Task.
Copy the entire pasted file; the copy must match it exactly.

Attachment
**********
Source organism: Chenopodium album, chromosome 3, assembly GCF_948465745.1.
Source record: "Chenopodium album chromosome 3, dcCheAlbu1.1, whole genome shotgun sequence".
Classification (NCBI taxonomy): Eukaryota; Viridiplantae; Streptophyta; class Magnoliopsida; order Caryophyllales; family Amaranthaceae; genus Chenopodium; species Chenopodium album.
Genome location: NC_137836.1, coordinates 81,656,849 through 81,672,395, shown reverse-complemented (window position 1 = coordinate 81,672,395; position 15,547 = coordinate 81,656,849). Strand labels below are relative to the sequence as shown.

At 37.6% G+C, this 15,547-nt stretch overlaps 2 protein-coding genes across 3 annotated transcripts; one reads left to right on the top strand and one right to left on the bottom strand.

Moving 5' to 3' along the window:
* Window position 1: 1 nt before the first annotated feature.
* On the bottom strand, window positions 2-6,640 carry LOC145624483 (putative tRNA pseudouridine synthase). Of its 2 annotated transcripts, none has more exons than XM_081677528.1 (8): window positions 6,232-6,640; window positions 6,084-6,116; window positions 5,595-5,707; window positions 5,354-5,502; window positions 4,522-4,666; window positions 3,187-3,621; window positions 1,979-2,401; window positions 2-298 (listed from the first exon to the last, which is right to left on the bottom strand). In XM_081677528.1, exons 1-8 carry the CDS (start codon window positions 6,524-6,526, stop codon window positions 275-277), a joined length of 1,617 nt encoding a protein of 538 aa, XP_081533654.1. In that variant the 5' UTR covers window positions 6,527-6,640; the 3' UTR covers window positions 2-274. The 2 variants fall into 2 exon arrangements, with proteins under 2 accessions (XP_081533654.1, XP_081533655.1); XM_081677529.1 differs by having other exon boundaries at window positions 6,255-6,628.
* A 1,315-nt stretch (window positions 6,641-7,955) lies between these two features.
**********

Source organism: Chenopodium album, chromosome 3, assembly GCF_948465745.1.
Source record: "Chenopodium album chromosome 3, dcCheAlbu1.1, whole genome shotgun sequence".
Classification (NCBI taxonomy): Eukaryota; Viridiplantae; Streptophyta; class Magnoliopsida; order Caryophyllales; family Amaranthaceae; genus Chenopodium; species Chenopodium album.
Genome location: NC_137836.1, coordinates 81,656,849 through 81,672,395, shown reverse-complemented (window position 1 = coordinate 81,672,395; position 15,547 = coordinate 81,656,849). Strand labels below are relative to the sequence as shown.

At 37.6% G+C, this 15,547-nt stretch overlaps 2 protein-coding genes across 3 annotated transcripts; one reads left to right on the top strand and one right to left on the bottom strand.

Moving 5' to 3' along the window:
* Window position 1: 1 nt before the first annotated feature.
* On the bottom strand, window positions 2-6,640 carry LOC145624483 (putative tRNA pseudouridine synthase). Of its 2 annotated transcripts, none has more exons than XM_081677528.1 (8): window positions 6,232-6,640; window positions 6,084-6,116; window positions 5,595-5,707; window positions 5,354-5,502; window positions 4,522-4,666; window positions 3,187-3,621; window positions 1,979-2,401; window positions 2-298 (listed from the first exon to the last, which is right to left on the bottom strand). In XM_081677528.1, exons 1-8 carry the CDS (start codon window positions 6,524-6,526, stop codon window positions 275-277), a joined length of 1,617 nt encoding a protein of 538 aa, XP_081533654.1. In that variant the 5' UTR covers window positions 6,527-6,640; the 3' UTR covers window positions 2-274. The 2 variants fall into 2 exon arrangements, with proteins under 2 accessions (XP_081533654.1, XP_081533655.1); XM_081677529.1 differs by having other exon boundaries at window positions 6,255-6,628.
* A 1,315-nt stretch (window positions 6,641-7,955) lies between these two features.